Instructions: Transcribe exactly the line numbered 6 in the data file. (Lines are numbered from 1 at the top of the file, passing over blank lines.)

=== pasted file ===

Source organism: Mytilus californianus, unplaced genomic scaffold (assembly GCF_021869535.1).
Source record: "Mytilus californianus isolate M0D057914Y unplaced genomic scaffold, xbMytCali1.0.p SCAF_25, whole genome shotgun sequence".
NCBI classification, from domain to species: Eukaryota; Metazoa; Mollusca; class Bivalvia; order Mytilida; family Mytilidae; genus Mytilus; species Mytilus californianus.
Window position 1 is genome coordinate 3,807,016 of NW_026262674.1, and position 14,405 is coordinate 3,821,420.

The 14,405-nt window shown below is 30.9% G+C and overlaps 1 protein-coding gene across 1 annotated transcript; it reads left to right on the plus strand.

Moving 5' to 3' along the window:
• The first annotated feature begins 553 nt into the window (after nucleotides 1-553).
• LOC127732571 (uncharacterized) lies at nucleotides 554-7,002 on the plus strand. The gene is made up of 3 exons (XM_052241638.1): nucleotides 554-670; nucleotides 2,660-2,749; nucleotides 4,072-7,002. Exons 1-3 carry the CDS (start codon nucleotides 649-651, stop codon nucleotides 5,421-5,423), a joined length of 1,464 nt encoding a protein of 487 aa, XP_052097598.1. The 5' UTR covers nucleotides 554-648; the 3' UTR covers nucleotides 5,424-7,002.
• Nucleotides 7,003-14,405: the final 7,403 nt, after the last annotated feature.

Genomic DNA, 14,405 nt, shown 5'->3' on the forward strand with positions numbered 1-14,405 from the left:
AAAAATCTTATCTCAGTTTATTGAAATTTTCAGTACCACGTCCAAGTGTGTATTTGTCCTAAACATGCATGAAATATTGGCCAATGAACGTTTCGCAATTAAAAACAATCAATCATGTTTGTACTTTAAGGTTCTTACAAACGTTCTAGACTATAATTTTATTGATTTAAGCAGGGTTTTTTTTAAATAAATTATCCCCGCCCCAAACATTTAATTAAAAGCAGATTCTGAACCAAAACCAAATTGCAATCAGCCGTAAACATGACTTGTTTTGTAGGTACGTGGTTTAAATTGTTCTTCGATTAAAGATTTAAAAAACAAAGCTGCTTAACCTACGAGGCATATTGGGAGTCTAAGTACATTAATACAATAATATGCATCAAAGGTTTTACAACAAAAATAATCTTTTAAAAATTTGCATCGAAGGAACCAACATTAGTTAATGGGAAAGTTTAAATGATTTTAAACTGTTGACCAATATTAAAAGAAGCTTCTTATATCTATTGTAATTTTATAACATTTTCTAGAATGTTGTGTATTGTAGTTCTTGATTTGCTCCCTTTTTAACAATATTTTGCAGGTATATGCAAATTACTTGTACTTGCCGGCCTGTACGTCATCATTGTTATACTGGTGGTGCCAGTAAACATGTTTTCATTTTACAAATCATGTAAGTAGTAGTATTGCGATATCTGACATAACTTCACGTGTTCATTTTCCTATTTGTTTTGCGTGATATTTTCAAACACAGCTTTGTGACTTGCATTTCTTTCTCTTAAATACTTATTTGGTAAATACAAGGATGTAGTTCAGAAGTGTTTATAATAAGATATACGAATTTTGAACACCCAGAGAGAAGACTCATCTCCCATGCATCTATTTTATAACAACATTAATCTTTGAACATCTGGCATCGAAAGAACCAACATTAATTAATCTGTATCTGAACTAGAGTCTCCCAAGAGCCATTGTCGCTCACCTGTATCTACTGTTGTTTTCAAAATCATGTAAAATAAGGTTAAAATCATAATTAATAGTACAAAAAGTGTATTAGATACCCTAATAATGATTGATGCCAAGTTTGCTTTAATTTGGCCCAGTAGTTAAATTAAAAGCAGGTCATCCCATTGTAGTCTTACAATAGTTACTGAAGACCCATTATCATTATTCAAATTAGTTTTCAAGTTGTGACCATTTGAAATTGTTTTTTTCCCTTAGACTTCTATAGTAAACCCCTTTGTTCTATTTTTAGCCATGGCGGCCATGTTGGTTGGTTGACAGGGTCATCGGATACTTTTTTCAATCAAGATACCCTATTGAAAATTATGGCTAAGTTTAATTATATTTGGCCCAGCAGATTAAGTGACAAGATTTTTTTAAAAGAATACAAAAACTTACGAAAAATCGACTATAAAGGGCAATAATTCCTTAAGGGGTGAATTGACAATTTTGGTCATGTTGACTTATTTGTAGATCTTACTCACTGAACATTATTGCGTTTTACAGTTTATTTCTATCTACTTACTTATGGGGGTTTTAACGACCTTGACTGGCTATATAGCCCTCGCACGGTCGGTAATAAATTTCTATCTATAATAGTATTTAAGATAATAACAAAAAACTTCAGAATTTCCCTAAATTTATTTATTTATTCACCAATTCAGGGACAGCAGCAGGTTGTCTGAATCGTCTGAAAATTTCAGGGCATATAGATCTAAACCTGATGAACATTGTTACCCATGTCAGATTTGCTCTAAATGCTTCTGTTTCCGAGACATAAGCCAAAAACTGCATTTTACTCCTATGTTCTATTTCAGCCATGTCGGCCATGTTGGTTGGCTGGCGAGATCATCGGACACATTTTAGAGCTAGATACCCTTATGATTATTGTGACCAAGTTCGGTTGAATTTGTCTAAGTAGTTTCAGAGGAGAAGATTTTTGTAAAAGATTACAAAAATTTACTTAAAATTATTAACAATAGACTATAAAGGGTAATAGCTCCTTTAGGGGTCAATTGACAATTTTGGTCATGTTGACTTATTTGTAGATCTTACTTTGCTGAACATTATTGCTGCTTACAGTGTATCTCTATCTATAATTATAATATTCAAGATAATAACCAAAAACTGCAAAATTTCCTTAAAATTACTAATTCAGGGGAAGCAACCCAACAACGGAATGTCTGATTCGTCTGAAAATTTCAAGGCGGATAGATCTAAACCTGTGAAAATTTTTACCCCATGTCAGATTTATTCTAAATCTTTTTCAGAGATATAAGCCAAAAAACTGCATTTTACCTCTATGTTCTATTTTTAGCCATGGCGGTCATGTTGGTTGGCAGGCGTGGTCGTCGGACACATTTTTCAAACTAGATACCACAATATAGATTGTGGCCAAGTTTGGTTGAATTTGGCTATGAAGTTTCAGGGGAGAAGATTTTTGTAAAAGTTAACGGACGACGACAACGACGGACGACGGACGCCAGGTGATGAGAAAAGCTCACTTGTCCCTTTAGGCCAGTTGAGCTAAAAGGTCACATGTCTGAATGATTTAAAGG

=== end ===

Moving 5' to 3' along the window: